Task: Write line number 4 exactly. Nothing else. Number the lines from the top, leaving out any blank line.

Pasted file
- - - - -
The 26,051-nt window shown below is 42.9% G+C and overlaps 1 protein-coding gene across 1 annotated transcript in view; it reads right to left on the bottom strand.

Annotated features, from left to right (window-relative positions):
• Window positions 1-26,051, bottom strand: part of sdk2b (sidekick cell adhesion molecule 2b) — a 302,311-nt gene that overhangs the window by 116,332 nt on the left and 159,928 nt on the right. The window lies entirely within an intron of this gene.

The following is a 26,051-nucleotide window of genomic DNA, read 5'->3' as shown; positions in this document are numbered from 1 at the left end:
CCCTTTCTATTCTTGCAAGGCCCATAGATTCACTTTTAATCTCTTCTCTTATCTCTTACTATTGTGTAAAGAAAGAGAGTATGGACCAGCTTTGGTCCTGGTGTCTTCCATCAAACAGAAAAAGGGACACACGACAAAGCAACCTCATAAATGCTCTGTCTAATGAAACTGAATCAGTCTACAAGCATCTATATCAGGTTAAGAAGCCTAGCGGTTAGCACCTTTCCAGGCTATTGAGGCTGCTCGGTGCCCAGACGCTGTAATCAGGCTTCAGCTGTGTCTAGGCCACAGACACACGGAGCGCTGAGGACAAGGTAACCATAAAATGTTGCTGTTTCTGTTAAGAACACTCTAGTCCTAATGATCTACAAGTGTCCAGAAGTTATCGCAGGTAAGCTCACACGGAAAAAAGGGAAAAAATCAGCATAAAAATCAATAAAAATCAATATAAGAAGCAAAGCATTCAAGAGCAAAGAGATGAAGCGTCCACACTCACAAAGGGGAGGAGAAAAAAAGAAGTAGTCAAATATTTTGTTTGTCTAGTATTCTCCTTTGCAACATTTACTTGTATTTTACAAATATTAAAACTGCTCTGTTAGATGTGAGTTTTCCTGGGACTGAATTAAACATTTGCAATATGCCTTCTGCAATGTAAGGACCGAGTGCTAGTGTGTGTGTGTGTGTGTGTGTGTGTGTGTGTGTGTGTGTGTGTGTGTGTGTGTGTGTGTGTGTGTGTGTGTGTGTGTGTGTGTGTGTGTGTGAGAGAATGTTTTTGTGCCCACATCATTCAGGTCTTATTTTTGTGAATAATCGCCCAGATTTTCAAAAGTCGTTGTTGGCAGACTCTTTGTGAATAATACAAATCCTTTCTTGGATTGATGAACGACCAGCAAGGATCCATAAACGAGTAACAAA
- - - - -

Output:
The following is a 26,051-nucleotide window of genomic DNA, read 5'->3' as shown; positions in this document are numbered from 1 at the left end: